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Wednesday, 13 November 1985
Page: 2102

Senator CHANEY (Leader of the Opposition) —by leave-Mr President, I am sorry that I was not available when you contacted me to let me know that you would make this statement. I appreciate your taking the trouble to do so. I also appreciate your putting on the record at this early time the facts which you have set out in your statement. Obviously, it is a matter of concern if allegations are made about the Queensland police. In this case you have been able to indicate that attempts were made to communicate with the Senate. Noting what you have put before us, I see that Mr Carmody, who I think is well known to many of us, has been regarded as an agent of the Parliament because of his role. It appears that he offered to pass on the message. It seems that that left the police in a position where they could be expected to assume that Parliament had been advised. Indeed, there was a communication, although perhaps its nature was not fully appreciated within your office or by the person receiving it.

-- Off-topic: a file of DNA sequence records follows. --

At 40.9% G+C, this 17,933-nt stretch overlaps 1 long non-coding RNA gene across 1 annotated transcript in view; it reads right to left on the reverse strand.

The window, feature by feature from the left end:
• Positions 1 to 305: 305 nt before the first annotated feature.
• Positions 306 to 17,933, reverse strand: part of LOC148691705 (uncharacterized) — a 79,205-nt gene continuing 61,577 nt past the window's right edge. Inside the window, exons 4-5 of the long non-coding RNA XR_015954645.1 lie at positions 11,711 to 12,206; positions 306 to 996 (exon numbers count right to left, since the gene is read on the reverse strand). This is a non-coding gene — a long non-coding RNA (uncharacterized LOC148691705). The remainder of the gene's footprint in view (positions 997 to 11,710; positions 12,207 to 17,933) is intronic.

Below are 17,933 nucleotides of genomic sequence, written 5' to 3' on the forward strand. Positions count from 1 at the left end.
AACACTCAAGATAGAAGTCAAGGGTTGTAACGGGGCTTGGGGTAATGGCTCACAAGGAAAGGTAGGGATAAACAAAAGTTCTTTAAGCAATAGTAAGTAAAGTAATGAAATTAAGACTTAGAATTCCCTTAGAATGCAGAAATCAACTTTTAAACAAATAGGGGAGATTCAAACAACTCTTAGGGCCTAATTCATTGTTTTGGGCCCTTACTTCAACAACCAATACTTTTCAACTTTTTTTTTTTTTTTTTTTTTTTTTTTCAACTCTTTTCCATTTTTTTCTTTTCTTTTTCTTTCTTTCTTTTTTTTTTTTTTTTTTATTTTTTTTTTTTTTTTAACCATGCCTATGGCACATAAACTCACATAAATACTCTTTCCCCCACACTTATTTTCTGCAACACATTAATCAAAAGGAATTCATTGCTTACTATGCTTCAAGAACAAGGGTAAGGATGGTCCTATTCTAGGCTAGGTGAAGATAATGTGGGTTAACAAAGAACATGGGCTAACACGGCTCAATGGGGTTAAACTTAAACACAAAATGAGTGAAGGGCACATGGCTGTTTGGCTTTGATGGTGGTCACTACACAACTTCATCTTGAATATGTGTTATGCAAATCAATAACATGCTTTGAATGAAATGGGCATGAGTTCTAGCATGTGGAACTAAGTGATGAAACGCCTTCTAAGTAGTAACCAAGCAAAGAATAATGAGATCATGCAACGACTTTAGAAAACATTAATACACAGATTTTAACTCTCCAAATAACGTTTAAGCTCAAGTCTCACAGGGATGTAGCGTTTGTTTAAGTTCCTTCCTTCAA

The fact that the telex was sent to the Australian Federal Police in Canberra and was misunderstood by them-one can easily understand a misunderstanding occurring-further confirms that the police tried to notify the Parliament as to what was occurring. These matters are difficult and the difficulties arise in part because of Senator Georges's strong views on certain matters which get him involved with the law and put the authorities, as well as the Senate, to considerable difficulty. I think it is very important that the sort of approach you have adopted, be adopted, that is, to keep the facts as clear as possible so that we do not spend time arguing about things which are not true.